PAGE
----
In the wake of Sunday’s riots, opposition parties and ordinary citizens are responding with messages of calm, reconciliation and encouragement.
Workers’ Party Media Team chair Gerald Giam called for calm. “We urge members of the public to refrain from speculation and unnecessary accusations while the Police is investigating the matter.” In addition, the Party said, “The COI should study the underlying causes of the riot so that the Government can address them and prevent future recurrences.”
In its press statement, the Singapore People’s Party said, “We look forward to the report of the COI (Commission of Inquiry), since not all details of the riot can be fully ascertained yet. We also hope that the traffic conditions of Race Course Road will be addressed.”
Both parties also expressed get-well wishes for the injured and condolences for the deceased.
Ordinary citizens are working to heal rifts caused by the riot.
Mr Wally Tham and Ms Amizadai Lee on Monday attempted to organise a procession in Little India to hand out flowers for “peace and reconciliation”, “as an act of hope not fear”. They invited the public to join them, but they could not obtain a police permit, causing the event to be called off.
Meanwhile, Ms Adrianna Tan is planning a monthly tour of Little India that is open to the public. The objective: “So that you know Little India is the most amazing place in Singapore. So that you are not afraid of it. So that you will meet the people I love and maybe learn to love them too.”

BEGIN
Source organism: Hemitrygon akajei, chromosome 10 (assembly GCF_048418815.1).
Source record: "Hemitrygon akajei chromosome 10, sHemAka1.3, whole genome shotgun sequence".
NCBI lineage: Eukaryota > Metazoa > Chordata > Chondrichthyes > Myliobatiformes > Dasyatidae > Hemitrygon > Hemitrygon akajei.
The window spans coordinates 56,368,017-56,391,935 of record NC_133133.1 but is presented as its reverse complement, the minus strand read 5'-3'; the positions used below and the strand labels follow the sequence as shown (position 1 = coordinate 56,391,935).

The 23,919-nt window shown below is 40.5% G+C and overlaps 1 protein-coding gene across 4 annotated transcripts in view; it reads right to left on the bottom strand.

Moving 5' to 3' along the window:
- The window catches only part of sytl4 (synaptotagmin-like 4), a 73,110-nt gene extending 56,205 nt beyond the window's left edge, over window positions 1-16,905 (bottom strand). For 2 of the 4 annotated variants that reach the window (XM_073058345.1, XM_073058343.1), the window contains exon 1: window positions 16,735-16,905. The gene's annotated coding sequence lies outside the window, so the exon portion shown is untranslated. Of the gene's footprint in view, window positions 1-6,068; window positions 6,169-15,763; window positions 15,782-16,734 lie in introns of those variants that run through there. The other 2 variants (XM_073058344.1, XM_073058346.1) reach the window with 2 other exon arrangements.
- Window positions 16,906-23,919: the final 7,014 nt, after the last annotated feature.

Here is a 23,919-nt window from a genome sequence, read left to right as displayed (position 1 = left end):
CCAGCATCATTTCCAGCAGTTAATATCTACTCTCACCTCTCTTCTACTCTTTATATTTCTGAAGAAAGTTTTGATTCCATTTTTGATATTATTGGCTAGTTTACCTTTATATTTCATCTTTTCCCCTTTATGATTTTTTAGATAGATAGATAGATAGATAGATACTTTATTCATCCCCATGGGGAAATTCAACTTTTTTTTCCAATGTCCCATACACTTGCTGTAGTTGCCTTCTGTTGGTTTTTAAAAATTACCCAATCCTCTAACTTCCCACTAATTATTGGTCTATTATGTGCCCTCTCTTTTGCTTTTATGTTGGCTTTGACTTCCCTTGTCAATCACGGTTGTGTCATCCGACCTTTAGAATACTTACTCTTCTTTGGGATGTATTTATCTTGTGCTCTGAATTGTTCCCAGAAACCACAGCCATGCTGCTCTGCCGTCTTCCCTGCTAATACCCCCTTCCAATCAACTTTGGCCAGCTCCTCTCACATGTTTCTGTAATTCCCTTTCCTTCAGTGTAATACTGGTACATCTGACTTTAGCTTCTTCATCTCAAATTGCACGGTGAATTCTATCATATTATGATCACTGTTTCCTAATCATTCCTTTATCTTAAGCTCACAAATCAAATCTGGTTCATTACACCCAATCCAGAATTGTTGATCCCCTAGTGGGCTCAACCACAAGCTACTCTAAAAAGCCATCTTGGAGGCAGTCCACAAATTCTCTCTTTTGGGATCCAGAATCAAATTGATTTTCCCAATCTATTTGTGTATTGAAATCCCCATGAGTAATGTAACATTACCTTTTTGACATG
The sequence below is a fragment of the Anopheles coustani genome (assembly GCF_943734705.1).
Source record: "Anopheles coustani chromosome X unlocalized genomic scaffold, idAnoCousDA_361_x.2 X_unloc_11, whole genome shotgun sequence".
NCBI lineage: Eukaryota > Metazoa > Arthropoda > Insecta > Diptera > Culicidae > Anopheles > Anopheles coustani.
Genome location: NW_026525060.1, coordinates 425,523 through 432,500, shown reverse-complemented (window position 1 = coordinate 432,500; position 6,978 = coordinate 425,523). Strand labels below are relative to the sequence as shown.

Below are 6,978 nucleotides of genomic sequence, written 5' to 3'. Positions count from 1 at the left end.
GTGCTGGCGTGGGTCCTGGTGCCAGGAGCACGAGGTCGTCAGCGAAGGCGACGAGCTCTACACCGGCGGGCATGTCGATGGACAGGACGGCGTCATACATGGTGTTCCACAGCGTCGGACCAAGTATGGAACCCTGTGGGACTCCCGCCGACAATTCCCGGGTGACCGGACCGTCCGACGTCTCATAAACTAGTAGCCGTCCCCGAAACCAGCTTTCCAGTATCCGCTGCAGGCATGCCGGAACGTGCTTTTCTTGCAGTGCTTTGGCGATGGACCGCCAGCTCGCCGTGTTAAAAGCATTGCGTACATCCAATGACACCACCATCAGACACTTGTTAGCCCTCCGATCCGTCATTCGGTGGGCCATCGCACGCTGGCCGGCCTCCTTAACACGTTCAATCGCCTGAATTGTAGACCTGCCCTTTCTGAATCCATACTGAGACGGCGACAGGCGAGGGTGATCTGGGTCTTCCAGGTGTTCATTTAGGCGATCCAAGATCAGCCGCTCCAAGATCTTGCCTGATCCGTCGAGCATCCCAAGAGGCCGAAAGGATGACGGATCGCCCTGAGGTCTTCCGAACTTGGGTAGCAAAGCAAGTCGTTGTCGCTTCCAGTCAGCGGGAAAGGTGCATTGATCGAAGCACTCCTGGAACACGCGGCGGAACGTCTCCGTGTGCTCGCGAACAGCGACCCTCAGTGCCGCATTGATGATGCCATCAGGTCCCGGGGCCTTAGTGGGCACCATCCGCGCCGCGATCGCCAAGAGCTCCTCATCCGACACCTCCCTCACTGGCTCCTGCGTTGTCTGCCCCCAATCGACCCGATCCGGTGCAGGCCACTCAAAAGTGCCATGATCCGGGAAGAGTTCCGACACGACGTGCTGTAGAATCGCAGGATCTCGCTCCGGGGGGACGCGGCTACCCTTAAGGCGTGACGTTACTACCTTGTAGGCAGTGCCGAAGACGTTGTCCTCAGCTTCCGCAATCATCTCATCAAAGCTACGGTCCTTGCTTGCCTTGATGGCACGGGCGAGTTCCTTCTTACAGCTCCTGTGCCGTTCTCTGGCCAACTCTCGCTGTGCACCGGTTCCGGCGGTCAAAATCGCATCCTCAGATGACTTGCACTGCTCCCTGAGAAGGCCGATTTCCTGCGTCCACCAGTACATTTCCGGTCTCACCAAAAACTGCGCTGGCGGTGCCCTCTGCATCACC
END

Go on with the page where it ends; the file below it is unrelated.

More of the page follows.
Other netizens have expressed pride in the way the police handled themselves during the riot. Following the riot, the Facebook page ‘Stop Racism in Singapore’ commended the police and civil defence forces, and called out Dee Kosh for making insensitive remarks on Twitter. Socio-political blog The Online Citizen thanked the police and civil defence on its Facebook page.
Mothership.sg ran pieces that drew attention to acts of courage during the riot. One article, describing five events that occurred during the riot, singled out a specific individual, called ‘the guy in checked shirt’. He was filmed attempting to dissuade two rioters from further damaging the bus, and urged others to move along. Another article showed a group of passers-by signalling a handful of first responders inside an ambulance that it was safe to run for cover.
A day after the riots, sales analyst Kristabel Soo started a Facebook page titled SHUT Racism UP SG to combat racism after she read many ‘”racially-charged” comments online. Garnering over 1300 likes, the page called out and criticised offensive comments on social media in its Facebook post.
Academic Cherian George criticised foreign press coverage of the riots. The Financial Times and Fobes Asia’s blog painted the riot in racial undertones, while Al Jazeera implied race issues by presenting data on Singapore’s ethnic mix. He argued instead that the riots highlighted national and class divides, not racial ones, and that the reason the rioters were primarily South Asian was due to urban geography: South Asian migrant workers simply preferred to congregate in the area on Sundays.
The Singapore Democratic Party took aim at the government’s policies. They claimed that in 2006 they had warned “the social impact of the foreign recruitment policy may yet prove disastrous for Singaporeans”, and again in their 2013 population policy paper that “the population explosion will cause further economic, social and psychological stress for the people, as well as add to national security implications.” The SDP cautioned people from turning against all foreign workers, instead urging them to look at the government policies that “create conditions that give rise to such volatility in the first place.”
It called on the government to “review its population and immigration policy to produce sustainable growth and enhance the well-being of our people, including fostering an environment free of violence and rioting.”